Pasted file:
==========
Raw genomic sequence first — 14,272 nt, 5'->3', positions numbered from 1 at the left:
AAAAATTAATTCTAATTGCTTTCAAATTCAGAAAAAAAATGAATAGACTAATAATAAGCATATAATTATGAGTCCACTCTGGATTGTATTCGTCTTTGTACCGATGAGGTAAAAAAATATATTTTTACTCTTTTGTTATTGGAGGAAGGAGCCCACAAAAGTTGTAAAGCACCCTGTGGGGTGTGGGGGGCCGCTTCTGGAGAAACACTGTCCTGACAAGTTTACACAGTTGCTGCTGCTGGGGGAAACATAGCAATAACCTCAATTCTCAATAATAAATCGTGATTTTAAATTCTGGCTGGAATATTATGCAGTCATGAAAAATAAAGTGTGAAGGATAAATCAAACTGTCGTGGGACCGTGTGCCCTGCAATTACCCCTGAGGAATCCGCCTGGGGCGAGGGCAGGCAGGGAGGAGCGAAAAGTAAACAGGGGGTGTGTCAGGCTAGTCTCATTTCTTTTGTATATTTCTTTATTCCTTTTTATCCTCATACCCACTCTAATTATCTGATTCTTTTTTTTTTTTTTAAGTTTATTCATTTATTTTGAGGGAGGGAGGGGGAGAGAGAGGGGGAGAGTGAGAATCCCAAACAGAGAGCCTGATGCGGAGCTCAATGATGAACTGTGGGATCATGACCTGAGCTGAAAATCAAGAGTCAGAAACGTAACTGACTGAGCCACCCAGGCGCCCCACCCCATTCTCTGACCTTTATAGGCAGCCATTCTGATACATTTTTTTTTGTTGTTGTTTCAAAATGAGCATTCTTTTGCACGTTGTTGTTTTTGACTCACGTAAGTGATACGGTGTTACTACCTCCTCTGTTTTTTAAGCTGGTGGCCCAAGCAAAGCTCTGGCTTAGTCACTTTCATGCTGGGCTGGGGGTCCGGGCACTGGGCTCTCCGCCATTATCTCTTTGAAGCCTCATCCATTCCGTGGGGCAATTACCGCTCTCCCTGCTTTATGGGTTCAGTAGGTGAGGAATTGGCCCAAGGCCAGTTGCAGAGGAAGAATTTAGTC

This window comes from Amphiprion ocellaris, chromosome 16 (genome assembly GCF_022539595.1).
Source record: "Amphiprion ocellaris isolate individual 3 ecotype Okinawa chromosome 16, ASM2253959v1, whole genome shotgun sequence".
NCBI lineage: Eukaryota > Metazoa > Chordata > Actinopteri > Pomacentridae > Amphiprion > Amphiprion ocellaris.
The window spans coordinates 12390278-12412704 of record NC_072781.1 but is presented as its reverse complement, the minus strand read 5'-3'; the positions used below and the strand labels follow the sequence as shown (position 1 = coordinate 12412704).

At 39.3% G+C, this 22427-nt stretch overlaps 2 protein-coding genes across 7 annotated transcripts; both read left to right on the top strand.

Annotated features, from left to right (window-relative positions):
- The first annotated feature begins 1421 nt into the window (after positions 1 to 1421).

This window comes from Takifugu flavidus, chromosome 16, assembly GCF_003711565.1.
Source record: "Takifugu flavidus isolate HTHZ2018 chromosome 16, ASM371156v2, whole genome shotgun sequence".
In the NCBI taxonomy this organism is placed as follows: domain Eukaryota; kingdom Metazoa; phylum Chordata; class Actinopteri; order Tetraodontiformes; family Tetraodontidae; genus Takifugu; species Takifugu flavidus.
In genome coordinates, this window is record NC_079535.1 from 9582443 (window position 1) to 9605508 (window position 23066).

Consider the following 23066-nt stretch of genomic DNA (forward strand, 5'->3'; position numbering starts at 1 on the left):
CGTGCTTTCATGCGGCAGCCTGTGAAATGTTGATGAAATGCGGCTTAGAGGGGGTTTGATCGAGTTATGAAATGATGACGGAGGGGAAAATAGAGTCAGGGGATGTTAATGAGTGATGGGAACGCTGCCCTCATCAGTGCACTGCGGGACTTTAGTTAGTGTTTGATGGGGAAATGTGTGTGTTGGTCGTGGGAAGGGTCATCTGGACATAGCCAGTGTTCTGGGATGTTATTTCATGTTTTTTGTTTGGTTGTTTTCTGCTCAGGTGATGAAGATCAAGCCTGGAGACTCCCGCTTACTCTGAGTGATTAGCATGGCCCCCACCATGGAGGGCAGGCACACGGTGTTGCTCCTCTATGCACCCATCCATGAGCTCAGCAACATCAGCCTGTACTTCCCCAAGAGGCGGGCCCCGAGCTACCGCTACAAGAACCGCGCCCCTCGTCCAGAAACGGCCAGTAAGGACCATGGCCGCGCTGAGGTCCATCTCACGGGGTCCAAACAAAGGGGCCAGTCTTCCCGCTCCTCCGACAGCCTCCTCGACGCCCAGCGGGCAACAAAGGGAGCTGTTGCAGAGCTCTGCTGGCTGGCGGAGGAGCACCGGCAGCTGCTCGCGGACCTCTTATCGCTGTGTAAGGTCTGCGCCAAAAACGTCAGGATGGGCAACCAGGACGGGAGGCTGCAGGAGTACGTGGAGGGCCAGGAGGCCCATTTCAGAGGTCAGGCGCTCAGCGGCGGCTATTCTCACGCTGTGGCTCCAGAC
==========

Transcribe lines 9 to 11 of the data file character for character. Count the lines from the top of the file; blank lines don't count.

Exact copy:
- The first annotated feature begins 1421 nt into the window (after positions 1 to 1421).

This window comes from Takifugu flavidus, chromosome 16, assembly GCF_003711565.1.
Source record: "Takifugu flavidus isolate HTHZ2018 chromosome 16, ASM371156v2, whole genome shotgun sequence".